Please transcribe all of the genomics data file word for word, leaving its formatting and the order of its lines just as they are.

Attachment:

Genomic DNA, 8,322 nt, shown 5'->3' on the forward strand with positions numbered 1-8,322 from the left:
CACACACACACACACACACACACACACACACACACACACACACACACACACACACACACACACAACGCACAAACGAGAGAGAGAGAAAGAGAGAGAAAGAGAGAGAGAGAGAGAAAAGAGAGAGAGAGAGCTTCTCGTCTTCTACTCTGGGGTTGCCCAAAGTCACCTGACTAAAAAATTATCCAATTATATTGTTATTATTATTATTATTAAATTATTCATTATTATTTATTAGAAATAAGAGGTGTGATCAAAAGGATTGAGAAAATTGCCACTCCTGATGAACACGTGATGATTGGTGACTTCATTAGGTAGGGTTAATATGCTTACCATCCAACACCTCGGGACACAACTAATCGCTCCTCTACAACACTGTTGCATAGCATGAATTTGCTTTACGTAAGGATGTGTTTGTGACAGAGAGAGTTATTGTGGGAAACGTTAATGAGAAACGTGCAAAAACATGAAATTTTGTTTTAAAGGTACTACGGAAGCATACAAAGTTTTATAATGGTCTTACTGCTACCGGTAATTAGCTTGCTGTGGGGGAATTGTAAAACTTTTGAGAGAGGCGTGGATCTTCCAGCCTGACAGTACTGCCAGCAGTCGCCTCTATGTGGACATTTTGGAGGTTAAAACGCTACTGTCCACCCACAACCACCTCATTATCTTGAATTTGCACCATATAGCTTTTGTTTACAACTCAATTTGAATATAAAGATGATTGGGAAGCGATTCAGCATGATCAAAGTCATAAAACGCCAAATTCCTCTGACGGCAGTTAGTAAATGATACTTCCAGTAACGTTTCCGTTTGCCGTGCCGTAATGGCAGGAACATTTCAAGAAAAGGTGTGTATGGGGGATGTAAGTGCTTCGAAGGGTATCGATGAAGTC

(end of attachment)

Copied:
Genomic DNA, 8,322 nt, shown 5'->3' on the forward strand with positions numbered 1-8,322 from the left:
CACACACACACACACACACACACACACACACACACACACACACACACACACACACACACACACAACGCACAAACGAGAGAGAGAGAAAGAGAGAGAAAGAGAGAGAGAGAGAGAAAAGAGAGAGAGAGAGCTTCTCGTCTTCTACTCTGGGGTTGCCCAAAGTCACCTGACTAAAAAATTATCCAATTATATTGTTATTATTATTATTATTAAATTATTCATTATTATTTATTAGAAATAAGAGGTGTGATCAAAAGGATTGAGAAAATTGCCACTCCTGATGAACACGTGATGATTGGTGACTTCATTAGGTAGGGTTAATATGCTTACCATCCAACACCTCGGGACACAACTAATCGCTCCTCTACAACACTGTTGCATAGCATGAATTTGCTTTACGTAAGGATGTGTTTGTGACAGAGAGAGTTATTGTGGGAAACGTTAATGAGAAACGTGCAAAAACATGAAATTTTGTTTTAAAGGTACTACGGAAGCATACAAAGTTTTATAATGGTCTTACTGCTACCGGTAATTAGCTTGCTGTGGGGGAATTGTAAAACTTTTGAGAGAGGCGTGGATCTTCCAGCCTGACAGTACTGCCAGCAGTCGCCTCTATGTGGACATTTTGGAGGTTAAAACGCTACTGTCCACCCACAACCACCTCATTATCTTGAATTTGCACCATATAGCTTTTGTTTACAACTCAATTTGAATATAAAGATGATTGGGAAGCGATTCAGCATGATCAAAGTCATAAAACGCCAAATTCCTCTGACGGCAGTTAGTAAATGATACTTCCAGTAACGTTTCCGTTTGCCGTGCCGTAATGGCAGGAACATTTCAAGAAAAGGTGTGTATGGGGGATGTAAGTGCTTCGAAGGGTATCGATGAAGTC